Tuesday, September 06, 2022

James Hawes - The Shortest History of Germany

James Hawes' The Shortest History of Germany is a bestseller. This shouldn't be a surprise. The historical trajectory of the twentieth century was fundamentally shaped by events in Germany and today the country remains a powerhouse in terms of the European economy, central to events in the wider region. German history remains of interest to the casual reader as much as the academic historian. Hawes' book promises to explain it all in short, accessible bites to the reader. Unfortunately I think the book is utterly inadequate and its conclusions leave the reader open to dangerous conclusions about what happened and why in the mid-twentieth century and beyond.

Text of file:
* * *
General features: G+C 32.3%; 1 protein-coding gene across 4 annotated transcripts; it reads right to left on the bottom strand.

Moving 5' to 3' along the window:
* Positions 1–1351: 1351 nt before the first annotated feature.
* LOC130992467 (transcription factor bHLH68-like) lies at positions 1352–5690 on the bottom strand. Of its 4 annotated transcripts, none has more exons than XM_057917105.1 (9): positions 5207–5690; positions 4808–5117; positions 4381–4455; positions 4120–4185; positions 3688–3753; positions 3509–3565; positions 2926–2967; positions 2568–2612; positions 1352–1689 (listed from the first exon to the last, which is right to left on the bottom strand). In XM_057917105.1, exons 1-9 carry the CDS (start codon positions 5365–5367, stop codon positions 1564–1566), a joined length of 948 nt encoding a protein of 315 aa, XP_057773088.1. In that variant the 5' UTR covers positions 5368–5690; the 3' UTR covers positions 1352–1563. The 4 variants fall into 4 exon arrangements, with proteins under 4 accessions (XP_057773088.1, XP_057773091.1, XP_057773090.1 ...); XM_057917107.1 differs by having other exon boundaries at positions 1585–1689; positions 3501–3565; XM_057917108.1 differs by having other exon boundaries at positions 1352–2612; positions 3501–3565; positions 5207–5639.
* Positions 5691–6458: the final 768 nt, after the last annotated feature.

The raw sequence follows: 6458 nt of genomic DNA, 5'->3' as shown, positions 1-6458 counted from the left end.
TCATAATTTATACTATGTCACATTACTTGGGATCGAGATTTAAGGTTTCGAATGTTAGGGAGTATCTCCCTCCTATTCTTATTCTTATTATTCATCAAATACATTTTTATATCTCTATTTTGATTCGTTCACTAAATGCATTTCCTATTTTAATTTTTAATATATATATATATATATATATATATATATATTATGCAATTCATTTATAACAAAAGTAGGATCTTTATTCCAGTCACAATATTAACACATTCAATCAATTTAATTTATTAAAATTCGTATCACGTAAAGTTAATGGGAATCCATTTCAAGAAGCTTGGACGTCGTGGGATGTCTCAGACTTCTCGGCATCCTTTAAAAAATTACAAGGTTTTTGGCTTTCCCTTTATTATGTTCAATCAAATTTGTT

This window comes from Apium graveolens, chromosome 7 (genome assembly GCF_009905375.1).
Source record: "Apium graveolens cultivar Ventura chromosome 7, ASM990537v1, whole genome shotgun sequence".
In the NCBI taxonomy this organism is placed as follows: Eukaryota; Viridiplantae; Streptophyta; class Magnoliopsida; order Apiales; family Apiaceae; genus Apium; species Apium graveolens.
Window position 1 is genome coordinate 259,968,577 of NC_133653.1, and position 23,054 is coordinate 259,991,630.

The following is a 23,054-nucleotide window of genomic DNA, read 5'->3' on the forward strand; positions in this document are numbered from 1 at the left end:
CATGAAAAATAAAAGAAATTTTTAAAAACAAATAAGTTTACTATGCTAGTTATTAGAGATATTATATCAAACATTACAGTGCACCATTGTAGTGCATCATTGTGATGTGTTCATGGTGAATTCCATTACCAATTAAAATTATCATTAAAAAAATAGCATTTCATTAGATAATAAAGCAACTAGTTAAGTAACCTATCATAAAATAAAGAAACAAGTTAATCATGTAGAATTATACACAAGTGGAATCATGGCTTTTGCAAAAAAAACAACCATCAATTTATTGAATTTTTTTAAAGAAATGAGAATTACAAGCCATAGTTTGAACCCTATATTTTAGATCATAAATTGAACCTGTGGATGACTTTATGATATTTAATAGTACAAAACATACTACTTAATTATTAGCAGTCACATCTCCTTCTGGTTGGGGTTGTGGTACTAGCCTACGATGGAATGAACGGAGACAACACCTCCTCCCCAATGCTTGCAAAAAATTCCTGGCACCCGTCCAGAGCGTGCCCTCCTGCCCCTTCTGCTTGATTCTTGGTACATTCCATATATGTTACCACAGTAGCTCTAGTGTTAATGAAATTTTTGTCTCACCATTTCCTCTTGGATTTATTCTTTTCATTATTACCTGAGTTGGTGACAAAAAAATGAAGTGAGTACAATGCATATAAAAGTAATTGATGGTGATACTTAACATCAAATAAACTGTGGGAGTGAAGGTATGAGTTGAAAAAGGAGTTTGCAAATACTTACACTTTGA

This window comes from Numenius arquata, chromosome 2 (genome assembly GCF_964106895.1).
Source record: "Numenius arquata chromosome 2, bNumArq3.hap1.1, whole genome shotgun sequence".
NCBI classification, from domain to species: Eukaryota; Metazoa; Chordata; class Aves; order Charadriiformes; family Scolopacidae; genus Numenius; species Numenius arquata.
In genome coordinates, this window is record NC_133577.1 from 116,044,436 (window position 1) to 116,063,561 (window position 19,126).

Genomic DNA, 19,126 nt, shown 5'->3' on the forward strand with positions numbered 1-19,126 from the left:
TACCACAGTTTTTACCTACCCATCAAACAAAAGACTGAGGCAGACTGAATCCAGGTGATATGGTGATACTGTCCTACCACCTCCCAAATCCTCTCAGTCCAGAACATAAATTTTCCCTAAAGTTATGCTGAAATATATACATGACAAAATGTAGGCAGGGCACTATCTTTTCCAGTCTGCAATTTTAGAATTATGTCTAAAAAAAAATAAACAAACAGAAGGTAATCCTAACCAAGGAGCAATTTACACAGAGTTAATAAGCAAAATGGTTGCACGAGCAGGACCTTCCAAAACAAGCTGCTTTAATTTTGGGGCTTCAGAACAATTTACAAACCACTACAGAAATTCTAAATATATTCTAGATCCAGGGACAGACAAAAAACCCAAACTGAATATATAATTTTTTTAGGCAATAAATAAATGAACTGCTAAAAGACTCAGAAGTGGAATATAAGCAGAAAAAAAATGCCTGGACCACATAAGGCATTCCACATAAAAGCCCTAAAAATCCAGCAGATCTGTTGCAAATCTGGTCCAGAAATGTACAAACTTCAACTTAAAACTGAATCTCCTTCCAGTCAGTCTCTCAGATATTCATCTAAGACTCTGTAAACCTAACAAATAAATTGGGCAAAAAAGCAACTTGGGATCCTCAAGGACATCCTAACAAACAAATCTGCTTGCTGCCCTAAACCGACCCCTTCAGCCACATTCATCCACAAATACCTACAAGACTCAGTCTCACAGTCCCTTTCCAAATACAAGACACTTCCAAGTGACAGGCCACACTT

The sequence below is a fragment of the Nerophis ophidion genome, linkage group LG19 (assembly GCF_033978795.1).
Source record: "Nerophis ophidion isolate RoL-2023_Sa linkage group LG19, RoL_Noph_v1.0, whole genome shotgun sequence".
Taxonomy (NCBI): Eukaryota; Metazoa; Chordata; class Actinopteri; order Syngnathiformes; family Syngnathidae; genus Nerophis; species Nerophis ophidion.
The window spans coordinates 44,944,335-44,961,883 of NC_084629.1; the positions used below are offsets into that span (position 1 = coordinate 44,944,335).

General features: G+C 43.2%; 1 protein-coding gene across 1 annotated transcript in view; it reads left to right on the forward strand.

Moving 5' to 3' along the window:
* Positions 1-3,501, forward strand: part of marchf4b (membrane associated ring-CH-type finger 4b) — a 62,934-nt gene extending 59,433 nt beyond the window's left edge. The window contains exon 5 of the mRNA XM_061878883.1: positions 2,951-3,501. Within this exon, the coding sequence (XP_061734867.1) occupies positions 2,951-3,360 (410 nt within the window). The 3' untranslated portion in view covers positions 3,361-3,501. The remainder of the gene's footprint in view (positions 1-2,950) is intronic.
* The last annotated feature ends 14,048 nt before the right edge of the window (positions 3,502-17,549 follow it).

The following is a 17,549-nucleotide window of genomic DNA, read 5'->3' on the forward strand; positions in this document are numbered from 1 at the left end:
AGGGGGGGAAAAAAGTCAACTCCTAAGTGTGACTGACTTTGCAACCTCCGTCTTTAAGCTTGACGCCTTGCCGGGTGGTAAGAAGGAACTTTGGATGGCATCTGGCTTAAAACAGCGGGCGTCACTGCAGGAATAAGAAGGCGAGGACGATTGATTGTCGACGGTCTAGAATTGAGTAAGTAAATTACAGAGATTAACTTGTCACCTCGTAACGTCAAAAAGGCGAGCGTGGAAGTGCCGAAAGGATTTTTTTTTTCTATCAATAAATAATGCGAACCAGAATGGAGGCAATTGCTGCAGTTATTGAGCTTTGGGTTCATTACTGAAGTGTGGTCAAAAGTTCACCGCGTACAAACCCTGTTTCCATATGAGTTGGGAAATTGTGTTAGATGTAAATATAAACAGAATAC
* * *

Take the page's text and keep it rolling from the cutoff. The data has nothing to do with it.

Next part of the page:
In short, Hawes argues that to understand modern German history we have to look into the distant past, and sees the fault lines of Germany society arising out of fundamental divisions that go back to the era of the Roman Empire and Charlemagne. He concludes that "Germany is the sole hope for Europe... it must now be embraced, as what it was always meant to be: a mighty land at the very heart of the West".